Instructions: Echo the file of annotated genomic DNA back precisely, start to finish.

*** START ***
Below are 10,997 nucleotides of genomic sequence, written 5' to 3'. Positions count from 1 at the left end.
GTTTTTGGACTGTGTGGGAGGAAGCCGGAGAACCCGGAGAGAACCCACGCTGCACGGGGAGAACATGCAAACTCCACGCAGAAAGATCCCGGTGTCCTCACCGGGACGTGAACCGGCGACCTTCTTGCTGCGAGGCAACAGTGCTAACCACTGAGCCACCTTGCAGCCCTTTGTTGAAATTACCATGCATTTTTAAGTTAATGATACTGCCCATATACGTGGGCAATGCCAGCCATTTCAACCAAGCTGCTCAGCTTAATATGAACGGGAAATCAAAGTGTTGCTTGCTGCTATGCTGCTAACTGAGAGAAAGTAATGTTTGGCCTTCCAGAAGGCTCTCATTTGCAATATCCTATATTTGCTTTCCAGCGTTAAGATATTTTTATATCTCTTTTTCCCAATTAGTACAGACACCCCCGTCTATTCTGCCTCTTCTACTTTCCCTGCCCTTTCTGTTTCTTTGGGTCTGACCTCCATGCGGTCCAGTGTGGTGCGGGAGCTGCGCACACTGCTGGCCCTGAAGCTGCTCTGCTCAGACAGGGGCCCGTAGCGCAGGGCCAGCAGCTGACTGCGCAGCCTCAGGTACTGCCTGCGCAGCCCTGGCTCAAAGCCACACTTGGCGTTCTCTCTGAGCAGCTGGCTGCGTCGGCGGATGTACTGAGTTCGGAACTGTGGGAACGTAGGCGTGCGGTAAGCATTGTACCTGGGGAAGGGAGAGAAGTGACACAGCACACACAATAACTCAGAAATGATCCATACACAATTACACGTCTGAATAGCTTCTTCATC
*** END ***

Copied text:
Below are 10,997 nucleotides of genomic sequence, written 5' to 3'. Positions count from 1 at the left end.
GTTTTTGGACTGTGTGGGAGGAAGCCGGAGAACCCGGAGAGAACCCACGCTGCACGGGGAGAACATGCAAACTCCACGCAGAAAGATCCCGGTGTCCTCACCGGGACGTGAACCGGCGACCTTCTTGCTGCGAGGCAACAGTGCTAACCACTGAGCCACCTTGCAGCCCTTTGTTGAAATTACCATGCATTTTTAAGTTAATGATACTGCCCATATACGTGGGCAATGCCAGCCATTTCAACCAAGCTGCTCAGCTTAATATGAACGGGAAATCAAAGTGTTGCTTGCTGCTATGCTGCTAACTGAGAGAAAGTAATGTTTGGCCTTCCAGAAGGCTCTCATTTGCAATATCCTATATTTGCTTTCCAGCGTTAAGATATTTTTATATCTCTTTTTCCCAATTAGTACAGACACCCCCGTCTATTCTGCCTCTTCTACTTTCCCTGCCCTTTCTGTTTCTTTGGGTCTGACCTCCATGCGGTCCAGTGTGGTGCGGGAGCTGCGCACACTGCTGGCCCTGAAGCTGCTCTGCTCAGACAGGGGCCCGTAGCGCAGGGCCAGCAGCTGACTGCGCAGCCTCAGGTACTGCCTGCGCAGCCCTGGCTCAAAGCCACACTTGGCGTTCTCTCTGAGCAGCTGGCTGCGTCGGCGGATGTACTGAGTTCGGAACTGTGGGAACGTAGGCGTGCGGTAAGCATTGTACCTGGGGAAGGGAGAGAAGTGACACAGCACACACAATAACTCAGAAATGATCCATACACAATTACACGTCTGAATAGCTTCTTCATC